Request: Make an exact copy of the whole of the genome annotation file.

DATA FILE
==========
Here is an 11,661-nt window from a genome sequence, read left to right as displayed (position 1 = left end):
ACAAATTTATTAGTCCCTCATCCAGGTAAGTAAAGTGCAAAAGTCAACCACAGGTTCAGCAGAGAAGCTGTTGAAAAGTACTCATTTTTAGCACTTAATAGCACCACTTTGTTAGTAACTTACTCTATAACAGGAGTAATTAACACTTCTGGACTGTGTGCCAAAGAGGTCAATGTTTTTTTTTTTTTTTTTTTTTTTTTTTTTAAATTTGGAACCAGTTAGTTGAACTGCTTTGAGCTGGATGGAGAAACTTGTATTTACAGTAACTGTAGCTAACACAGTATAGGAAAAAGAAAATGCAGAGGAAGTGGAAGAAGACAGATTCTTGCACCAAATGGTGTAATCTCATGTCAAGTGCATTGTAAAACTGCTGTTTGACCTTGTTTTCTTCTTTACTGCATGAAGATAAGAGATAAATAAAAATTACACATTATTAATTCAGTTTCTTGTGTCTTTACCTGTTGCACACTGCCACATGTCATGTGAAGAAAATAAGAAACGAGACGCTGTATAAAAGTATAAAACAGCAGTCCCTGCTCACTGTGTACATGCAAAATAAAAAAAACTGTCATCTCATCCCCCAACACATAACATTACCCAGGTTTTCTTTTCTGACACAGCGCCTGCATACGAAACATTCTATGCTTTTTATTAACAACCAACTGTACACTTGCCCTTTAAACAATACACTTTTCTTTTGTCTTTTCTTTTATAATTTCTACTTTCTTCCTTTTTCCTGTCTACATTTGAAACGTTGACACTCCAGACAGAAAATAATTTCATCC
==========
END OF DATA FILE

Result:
Here is an 11,661-nt window from a genome sequence, read left to right as displayed (position 1 = left end):
ACAAATTTATTAGTCCCTCATCCAGGTAAGTAAAGTGCAAAAGTCAACCACAGGTTCAGCAGAGAAGCTGTTGAAAAGTACTCATTTTTAGCACTTAATAGCACCACTTTGTTAGTAACTTACTCTATAACAGGAGTAATTAACACTTCTGGACTGTGTGCCAAAGAGGTCAATGTTTTTTTTTTTTTTTTTTTTTTTTTTTTTAAATTTGGAACCAGTTAGTTGAACTGCTTTGAGCTGGATGGAGAAACTTGTATTTACAGTAACTGTAGCTAACACAGTATAGGAAAAAGAAAATGCAGAGGAAGTGGAAGAAGACAGATTCTTGCACCAAATGGTGTAATCTCATGTCAAGTGCATTGTAAAACTGCTGTTTGACCTTGTTTTCTTCTTTACTGCATGAAGATAAGAGATAAATAAAAATTACACATTATTAATTCAGTTTCTTGTGTCTTTACCTGTTGCACACTGCCACATGTCATGTGAAGAAAATAAGAAACGAGACGCTGTATAAAAGTATAAAACAGCAGTCCCTGCTCACTGTGTACATGCAAAATAAAAAAAACTGTCATCTCATCCCCCAACACATAACATTACCCAGGTTTTCTTTTCTGACACAGCGCCTGCATACGAAACATTCTATGCTTTTTATTAACAACCAACTGTACACTTGCCCTTTAAACAATACACTTTTCTTTTGTCTTTTCTTTTATAATTTCTACTTTCTTCCTTTTTCCTGTCTACATTTGAAACGTTGACACTCCAGACAGAAAATAATTTCATCC